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During the Holiday Season: A Call to Give Up Your First Class Seat to Traveling Military

This holiday season, I’d like to offer this modest proposal to all of us who get upgraded when we fly:  please give up your seat to a traveling soldier in uniform on your flight.

I was rather touched by this post on Airliners.net that mentions the story of a Delta passenger giving up his first class seat to a soldier on his flight.  A number of others responded that they have seen the same thing happen when they have traveled.

I know that the upgrade is a well-deserved perk after a day hawking widgets in Atlanta.  But whatever your day was doesn’t in any way compare to whatever the soldier went through.  My political leanings are, to be blunt, on the far left of the political spectrum.  I bring that up because no matter what you feel about the war, there is no way to understate the sacrfice that our soldiers have made for what has been a pretty unpopular undertaking where few Americans have had to sacrifice anything.

The discomfort you’ll feel for 90 minutes in coach on a full 737 will force you to think about what 12 months in the desert without your family must be like.  And you’ll realize that if paying $3 for a bag of chips is the worst indignity you’ll suffer that week, you’re in pretty good shape.

If you’ve given up your first class seat, or witnessed others doing the same, I’d love to hear about it – please leave a comment below or write to me at jared (at) onlinetravelreview.com.

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  1. great idea – recognizing a soldier’s contribution to our country by giving them a first class seat is a neat idea. Sitting in first class is such a luxury and makes even the worst flight more bearable.

    I am pretty sure that military personnel have places at the airport to hang out during flights, so this idea might be duplicitous – if you belong to one of the airline clubs, you could bring a soldier in as your guest, while waiting for your flight.

    Spread the joy this season, take the pain out of flying!

    Cheers,

  2. I love the idea of inviting soldiers in their Battle Dress Uniforms to visit your airline club with you! It certainly beats the USO and sitting around the gatehouse.

    I am a flight attendant for a regional carrier, so I am often their “freedom flight,” ending a journey that takes anywhere from 30 hours to an entire week (darned sand storms.) I take great pride in serving them for their final flight to meet their loved ones. I have learned their insignia so I may address them properly. I ask about spouses, children, parents, etc. and who will be meeting them at the airport. Most often our soldiers are happy to talk to an average American who shows genuine interest and appreciation for their service. I have learned a great deal about their “jobs” and been humbled by their stories of life in the desert. I make a special announcement as we are marshaled to the gate requesting passengers to please remain seated, allowing our soldiers be the first to deplane so they can “get busy enjoying their 14 days of R&R.” I offer them gum to “get kissable” then bid them farewell with hopes to be their flight attendant on their next trip home.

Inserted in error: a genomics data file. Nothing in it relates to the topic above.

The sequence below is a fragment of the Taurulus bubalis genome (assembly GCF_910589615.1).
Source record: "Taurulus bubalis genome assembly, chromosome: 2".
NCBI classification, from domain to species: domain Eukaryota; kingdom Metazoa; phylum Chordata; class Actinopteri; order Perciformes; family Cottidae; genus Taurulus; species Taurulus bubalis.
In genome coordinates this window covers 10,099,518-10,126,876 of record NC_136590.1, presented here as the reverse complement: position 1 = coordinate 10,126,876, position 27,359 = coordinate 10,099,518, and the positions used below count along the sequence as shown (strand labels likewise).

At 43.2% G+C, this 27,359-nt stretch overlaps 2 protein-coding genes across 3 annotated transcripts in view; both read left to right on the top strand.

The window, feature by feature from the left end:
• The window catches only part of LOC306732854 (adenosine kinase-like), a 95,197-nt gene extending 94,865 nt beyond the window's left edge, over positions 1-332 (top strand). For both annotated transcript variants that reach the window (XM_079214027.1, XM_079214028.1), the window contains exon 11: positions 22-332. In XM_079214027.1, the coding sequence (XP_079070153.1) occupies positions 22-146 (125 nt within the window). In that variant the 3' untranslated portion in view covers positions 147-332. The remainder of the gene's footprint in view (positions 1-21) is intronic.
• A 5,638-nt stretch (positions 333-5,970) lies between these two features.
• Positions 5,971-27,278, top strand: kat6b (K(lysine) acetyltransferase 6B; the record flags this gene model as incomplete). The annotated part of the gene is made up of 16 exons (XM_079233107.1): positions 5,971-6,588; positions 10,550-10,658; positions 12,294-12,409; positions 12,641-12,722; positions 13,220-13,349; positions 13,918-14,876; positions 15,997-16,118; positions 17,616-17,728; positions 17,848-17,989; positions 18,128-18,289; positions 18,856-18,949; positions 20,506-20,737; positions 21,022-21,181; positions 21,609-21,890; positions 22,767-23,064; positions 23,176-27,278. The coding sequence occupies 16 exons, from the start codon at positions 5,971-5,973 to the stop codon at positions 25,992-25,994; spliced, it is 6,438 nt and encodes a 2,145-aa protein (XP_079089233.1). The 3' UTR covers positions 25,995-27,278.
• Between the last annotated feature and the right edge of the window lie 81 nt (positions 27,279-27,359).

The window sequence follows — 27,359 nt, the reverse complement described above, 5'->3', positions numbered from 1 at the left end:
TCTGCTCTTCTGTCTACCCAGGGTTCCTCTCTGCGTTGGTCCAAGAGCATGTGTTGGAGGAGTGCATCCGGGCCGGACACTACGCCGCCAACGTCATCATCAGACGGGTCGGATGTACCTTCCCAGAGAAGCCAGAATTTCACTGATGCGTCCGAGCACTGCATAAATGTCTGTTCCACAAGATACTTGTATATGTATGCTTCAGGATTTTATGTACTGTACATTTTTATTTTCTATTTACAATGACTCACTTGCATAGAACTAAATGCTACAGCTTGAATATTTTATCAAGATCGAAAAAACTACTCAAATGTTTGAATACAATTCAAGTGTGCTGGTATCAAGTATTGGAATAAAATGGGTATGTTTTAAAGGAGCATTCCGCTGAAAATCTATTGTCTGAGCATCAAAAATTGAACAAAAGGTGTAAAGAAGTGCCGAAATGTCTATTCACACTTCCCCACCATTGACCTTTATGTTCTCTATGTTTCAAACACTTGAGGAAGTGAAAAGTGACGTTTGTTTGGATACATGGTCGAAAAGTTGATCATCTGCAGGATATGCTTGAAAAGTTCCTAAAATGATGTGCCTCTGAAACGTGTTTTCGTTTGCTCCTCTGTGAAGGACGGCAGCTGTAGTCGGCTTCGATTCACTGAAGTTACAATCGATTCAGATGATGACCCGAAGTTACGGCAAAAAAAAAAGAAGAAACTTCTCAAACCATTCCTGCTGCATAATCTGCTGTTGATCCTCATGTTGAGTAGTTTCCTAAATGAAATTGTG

I cannot emphasize their gratitude for these small gestures. I firmly believe every effort made to befriend our traveling soldiers will make you feel good and proud, just as I know they will feel important and appreciated. More importantly, they begin to feel like they are home. I guarantee you will find personal satisfaction in your gestures. Carry this on year round, as most are not fortunate enough to make it home for the holidays. It’s not about politics, it’s about a person who wants to go home worse than you do.

  3. I was traveling home to Minneapolis from San Antonio on 12/17. It was one of those late flights, crowded gate — you know the feeling. But I had been upgraded to first class so I was grateful. I boarded early and sat in my first row seat. As I sat there, I watched several military guys in uniform boarding. I asked our flight attendant if they were serving dinner — they were. I decided to go on back to coach to find a soldier to trade seats with. When the guy across from me hin first class heard me say what my plan was, he asked to take my seat for one of his business friends. I declined, telling him I was trading with a soldier. I found a Navy kid who couldn’t have been more than 23 years old. When I asked if he was traveling alone, he said “yes maam.” I then asked if he wanted to switch seats with me. He was pretty blown away, saying “yes ma’am, thank you ma’am!” I told him it was me who sould be thanking him. The passengers around us cheered for him as he went forward. The flight took off and landed and I drove home in the extreme Minnesota cold. When I got home, I discovered that what goes around comes around. In my absence, my daughter had come over and decorated my house for the holidays. Merry Christmas everybody!

  4. To Judy – I sometimes think I’d like to be an american, just to be able to feel part of moments like the one you just shared.

  5. Hi Judy,

    Thanks so much for sharing that – I’m sure the sailor you gave your seat to was shocked…Merry Christmas!

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